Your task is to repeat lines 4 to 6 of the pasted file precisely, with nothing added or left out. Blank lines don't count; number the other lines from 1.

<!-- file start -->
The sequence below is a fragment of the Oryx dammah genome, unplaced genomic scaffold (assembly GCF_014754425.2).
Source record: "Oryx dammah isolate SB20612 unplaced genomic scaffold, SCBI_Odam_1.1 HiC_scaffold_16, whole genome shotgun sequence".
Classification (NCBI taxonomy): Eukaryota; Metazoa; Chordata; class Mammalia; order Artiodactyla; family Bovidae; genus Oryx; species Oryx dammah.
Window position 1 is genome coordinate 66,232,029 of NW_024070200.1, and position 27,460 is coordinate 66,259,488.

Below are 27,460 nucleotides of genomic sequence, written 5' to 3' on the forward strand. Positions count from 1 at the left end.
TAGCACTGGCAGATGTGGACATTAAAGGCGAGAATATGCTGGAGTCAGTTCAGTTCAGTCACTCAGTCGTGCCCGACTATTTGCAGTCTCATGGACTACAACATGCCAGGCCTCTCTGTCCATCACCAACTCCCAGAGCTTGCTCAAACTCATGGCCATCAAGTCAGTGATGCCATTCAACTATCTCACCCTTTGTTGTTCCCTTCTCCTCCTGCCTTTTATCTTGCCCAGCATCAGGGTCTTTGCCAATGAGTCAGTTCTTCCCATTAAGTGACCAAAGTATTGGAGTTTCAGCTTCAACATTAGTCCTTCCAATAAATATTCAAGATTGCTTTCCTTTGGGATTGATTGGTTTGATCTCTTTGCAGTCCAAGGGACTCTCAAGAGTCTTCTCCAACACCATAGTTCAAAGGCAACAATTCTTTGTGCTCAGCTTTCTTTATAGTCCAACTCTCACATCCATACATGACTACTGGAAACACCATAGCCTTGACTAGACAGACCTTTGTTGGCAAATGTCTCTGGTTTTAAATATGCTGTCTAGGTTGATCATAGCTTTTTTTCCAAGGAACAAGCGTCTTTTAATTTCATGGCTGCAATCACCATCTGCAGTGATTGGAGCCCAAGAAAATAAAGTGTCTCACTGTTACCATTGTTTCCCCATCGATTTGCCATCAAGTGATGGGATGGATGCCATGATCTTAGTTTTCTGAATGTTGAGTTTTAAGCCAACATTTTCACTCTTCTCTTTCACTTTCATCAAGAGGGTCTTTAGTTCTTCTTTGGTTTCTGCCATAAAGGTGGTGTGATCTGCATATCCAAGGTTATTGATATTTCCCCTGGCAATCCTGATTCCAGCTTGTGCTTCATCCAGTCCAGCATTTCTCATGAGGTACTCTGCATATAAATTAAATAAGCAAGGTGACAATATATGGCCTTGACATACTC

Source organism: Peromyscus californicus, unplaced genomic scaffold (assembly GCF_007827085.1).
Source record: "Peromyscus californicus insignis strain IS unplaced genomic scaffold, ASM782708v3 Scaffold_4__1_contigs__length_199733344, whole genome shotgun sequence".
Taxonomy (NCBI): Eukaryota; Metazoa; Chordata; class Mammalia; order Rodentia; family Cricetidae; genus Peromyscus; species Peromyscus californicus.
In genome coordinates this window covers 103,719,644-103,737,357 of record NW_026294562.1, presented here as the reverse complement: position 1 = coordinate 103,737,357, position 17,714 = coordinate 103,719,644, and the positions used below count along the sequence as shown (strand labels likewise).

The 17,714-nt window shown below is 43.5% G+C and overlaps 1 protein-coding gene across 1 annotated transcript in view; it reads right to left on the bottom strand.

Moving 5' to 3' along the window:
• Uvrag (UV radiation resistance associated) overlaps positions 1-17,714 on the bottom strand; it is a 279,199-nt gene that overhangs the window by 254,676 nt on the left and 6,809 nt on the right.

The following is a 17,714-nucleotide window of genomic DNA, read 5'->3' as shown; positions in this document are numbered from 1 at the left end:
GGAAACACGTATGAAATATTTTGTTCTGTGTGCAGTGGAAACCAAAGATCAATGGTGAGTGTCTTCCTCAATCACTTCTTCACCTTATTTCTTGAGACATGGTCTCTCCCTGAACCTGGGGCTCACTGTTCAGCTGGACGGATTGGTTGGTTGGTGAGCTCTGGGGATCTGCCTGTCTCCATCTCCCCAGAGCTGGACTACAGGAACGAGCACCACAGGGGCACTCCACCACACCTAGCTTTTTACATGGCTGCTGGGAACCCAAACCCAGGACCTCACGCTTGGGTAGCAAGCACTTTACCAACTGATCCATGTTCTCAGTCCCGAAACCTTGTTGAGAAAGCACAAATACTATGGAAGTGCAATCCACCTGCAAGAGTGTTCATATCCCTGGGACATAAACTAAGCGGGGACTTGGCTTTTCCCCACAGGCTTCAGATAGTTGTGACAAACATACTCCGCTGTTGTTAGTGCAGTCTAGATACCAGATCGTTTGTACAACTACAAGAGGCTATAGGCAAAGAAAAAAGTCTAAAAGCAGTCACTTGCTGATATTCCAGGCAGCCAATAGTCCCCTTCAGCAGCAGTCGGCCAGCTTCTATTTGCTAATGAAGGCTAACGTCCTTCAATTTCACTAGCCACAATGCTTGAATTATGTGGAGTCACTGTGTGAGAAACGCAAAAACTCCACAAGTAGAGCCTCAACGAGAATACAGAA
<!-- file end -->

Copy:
Window position 1 is genome coordinate 66,232,029 of NW_024070200.1, and position 27,460 is coordinate 66,259,488.

Below are 27,460 nucleotides of genomic sequence, written 5' to 3' on the forward strand. Positions count from 1 at the left end.
TAGCACTGGCAGATGTGGACATTAAAGGCGAGAATATGCTGGAGTCAGTTCAGTTCAGTCACTCAGTCGTGCCCGACTATTTGCAGTCTCATGGACTACAACATGCCAGGCCTCTCTGTCCATCACCAACTCCCAGAGCTTGCTCAAACTCATGGCCATCAAGTCAGTGATGCCATTCAACTATCTCACCCTTTGTTGTTCCCTTCTCCTCCTGCCTTTTATCTTGCCCAGCATCAGGGTCTTTGCCAATGAGTCAGTTCTTCCCATTAAGTGACCAAAGTATTGGAGTTTCAGCTTCAACATTAGTCCTTCCAATAAATATTCAAGATTGCTTTCCTTTGGGATTGATTGGTTTGATCTCTTTGCAGTCCAAGGGACTCTCAAGAGTCTTCTCCAACACCATAGTTCAAAGGCAACAATTCTTTGTGCTCAGCTTTCTTTATAGTCCAACTCTCACATCCATACATGACTACTGGAAACACCATAGCCTTGACTAGACAGACCTTTGTTGGCAAATGTCTCTGGTTTTAAATATGCTGTCTAGGTTGATCATAGCTTTTTTTCCAAGGAACAAGCGTCTTTTAATTTCATGGCTGCAATCACCATCTGCAGTGATTGGAGCCCAAGAAAATAAAGTGTCTCACTGTTACCATTGTTTCCCCATCGATTTGCCATCAAGTGATGGGATGGATGCCATGATCTTAGTTTTCTGAATGTTGAGTTTTAAGCCAACATTTTCACTCTTCTCTTTCACTTTCATCAAGAGGGTCTTTAGTTCTTCTTTGGTTTCTGCCATAAAGGTGGTGTGATCTGCATATCCAAGGTTATTGATATTTCCCCTGGCAATCCTGATTCCAGCTTGTGCTTCATCCAGTCCAGCATTTCTCATGAGGTACTCTGCATATAAATTAAATAAGCAAGGTGACAATATATGGCCTTGACATACTC